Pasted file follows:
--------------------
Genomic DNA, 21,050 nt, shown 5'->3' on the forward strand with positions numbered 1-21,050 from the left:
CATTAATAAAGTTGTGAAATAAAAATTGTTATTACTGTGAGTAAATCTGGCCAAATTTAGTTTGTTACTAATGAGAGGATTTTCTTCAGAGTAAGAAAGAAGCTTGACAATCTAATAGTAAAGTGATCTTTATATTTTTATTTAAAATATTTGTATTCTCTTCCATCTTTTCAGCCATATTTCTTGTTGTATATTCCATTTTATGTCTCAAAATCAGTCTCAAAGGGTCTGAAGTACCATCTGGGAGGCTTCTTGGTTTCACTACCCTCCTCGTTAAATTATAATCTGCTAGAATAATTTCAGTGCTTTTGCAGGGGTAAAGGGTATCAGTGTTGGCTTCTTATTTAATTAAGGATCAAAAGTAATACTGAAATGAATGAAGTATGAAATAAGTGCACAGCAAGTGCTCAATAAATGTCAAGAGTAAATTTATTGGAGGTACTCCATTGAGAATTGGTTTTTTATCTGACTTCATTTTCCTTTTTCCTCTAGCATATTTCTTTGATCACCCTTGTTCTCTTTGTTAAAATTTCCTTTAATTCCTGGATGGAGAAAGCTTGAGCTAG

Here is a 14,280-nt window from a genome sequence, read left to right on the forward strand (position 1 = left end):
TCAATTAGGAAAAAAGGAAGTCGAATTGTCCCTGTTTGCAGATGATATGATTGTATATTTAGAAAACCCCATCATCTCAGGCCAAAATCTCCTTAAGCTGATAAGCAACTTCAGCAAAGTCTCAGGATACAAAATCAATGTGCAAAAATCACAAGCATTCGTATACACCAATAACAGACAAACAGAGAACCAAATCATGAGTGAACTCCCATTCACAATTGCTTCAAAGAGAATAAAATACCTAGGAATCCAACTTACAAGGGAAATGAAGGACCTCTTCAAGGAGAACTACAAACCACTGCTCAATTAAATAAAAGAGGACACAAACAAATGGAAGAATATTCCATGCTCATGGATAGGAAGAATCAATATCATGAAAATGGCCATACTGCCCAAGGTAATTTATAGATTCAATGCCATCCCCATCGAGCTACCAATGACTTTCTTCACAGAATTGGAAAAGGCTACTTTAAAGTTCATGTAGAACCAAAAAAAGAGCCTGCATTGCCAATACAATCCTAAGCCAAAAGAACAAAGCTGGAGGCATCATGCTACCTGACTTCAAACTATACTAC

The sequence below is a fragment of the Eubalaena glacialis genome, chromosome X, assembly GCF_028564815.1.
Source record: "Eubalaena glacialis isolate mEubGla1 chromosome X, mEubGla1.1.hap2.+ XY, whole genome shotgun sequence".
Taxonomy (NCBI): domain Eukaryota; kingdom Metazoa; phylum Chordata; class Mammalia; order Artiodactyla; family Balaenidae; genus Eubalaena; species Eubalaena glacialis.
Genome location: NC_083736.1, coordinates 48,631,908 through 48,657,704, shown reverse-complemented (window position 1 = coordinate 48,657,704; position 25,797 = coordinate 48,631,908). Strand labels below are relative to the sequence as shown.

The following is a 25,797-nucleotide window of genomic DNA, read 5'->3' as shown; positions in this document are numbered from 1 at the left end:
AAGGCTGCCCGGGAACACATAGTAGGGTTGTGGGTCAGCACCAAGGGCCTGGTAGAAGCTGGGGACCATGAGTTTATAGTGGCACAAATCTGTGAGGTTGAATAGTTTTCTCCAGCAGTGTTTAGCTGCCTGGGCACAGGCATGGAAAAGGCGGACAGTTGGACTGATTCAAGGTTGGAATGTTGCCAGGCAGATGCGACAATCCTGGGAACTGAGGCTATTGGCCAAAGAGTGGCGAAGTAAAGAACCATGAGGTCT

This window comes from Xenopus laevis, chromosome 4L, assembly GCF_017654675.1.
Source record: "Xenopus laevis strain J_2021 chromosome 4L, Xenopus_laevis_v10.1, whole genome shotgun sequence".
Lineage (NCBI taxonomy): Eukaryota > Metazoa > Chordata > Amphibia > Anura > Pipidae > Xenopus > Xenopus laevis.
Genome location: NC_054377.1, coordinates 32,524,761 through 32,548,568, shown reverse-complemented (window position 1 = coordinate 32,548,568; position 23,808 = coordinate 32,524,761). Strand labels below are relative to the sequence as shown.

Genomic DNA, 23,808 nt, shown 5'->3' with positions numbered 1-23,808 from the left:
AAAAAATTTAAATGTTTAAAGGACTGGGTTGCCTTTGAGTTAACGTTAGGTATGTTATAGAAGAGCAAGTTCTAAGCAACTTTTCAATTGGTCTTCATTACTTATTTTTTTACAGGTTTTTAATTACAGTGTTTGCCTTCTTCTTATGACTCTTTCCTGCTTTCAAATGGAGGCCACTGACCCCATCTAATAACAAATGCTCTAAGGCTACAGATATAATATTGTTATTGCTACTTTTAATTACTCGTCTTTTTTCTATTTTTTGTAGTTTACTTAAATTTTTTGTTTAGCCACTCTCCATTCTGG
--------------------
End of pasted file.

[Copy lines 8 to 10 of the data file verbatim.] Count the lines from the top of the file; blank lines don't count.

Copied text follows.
Genome location: NC_083736.1, coordinates 48,631,908 through 48,657,704, shown reverse-complemented (window position 1 = coordinate 48,657,704; position 25,797 = coordinate 48,631,908). Strand labels below are relative to the sequence as shown.

The following is a 25,797-nucleotide window of genomic DNA, read 5'->3' as shown; positions in this document are numbered from 1 at the left end:
AAGGCTGCCCGGGAACACATAGTAGGGTTGTGGGTCAGCACCAAGGGCCTGGTAGAAGCTGGGGACCATGAGTTTATAGTGGCACAAATCTGTGAGGTTGAATAGTTTTCTCCAGCAGTGTTTAGCTGCCTGGGCACAGGCATGGAAAAGGCGGACAGTTGGACTGATTCAAGGTTGGAATGTTGCCAGGCAGATGCGACAATCCTGGGAACTGAGGCTATTGGCCAAAGAGTGGCGAAGTAAAGAACCATGAGGTCT